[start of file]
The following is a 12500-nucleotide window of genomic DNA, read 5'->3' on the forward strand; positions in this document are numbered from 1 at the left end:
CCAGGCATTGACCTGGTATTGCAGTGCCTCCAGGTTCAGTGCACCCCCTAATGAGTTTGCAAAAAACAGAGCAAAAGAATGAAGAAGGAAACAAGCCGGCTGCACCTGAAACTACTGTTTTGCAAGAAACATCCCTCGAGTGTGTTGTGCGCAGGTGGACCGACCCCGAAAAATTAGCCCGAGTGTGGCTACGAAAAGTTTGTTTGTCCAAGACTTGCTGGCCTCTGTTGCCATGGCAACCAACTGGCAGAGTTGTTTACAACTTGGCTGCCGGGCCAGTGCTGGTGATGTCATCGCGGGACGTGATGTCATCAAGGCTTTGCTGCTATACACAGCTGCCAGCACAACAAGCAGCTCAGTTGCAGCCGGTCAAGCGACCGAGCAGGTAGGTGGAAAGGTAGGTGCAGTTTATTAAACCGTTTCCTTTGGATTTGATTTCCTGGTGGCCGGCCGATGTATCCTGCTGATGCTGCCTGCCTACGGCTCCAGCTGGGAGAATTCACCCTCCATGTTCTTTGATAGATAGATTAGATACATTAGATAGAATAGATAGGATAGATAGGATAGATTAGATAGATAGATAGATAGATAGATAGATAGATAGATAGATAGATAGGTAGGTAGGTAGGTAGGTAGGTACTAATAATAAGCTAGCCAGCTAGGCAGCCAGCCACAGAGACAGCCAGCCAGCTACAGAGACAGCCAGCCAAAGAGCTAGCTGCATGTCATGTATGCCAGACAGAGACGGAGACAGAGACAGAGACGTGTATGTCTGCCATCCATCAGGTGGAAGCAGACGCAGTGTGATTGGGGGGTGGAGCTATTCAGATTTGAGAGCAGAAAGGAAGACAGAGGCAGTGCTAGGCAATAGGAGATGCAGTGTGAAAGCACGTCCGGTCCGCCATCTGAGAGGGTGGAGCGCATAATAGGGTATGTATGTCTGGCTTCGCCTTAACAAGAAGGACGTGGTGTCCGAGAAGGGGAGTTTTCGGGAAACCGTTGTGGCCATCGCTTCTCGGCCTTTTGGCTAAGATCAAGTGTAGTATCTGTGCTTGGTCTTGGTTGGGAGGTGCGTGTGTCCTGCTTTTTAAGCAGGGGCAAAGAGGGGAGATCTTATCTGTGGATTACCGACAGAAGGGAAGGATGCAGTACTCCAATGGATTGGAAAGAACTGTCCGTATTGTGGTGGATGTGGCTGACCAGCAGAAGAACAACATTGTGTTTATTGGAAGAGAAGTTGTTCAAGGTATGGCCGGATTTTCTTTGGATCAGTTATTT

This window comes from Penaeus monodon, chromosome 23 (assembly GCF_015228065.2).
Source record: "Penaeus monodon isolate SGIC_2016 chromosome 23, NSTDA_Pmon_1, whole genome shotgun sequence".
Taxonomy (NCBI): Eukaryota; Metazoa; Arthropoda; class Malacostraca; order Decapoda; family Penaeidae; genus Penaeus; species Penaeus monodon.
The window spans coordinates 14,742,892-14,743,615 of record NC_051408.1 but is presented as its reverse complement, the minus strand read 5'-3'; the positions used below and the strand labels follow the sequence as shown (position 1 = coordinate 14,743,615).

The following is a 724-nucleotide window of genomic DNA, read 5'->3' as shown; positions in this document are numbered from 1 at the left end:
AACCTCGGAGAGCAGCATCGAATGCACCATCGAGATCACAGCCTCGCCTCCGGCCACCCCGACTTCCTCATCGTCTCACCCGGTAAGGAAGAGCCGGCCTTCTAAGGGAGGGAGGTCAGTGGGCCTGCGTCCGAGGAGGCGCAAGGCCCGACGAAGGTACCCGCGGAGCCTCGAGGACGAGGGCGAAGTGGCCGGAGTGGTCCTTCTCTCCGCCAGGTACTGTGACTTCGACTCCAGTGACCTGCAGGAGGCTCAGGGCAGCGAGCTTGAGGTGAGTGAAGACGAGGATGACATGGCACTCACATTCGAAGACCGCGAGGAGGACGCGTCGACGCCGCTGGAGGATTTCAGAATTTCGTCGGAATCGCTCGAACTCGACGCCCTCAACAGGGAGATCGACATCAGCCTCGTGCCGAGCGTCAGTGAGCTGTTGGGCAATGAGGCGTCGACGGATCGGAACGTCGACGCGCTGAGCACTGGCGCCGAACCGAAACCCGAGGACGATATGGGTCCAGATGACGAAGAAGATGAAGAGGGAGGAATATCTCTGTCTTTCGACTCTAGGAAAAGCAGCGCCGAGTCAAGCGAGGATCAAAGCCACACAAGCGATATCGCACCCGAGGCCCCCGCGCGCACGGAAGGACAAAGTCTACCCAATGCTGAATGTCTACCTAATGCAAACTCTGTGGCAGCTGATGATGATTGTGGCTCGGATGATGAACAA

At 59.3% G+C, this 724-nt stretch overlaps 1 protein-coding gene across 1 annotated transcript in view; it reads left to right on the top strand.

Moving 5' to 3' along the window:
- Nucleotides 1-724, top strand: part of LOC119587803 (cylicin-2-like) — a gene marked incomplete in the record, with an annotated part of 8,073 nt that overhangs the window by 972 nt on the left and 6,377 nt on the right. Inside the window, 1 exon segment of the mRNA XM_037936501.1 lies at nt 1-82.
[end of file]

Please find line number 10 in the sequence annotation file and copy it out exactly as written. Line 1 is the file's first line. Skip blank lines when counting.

Moving 5' to 3' along the window: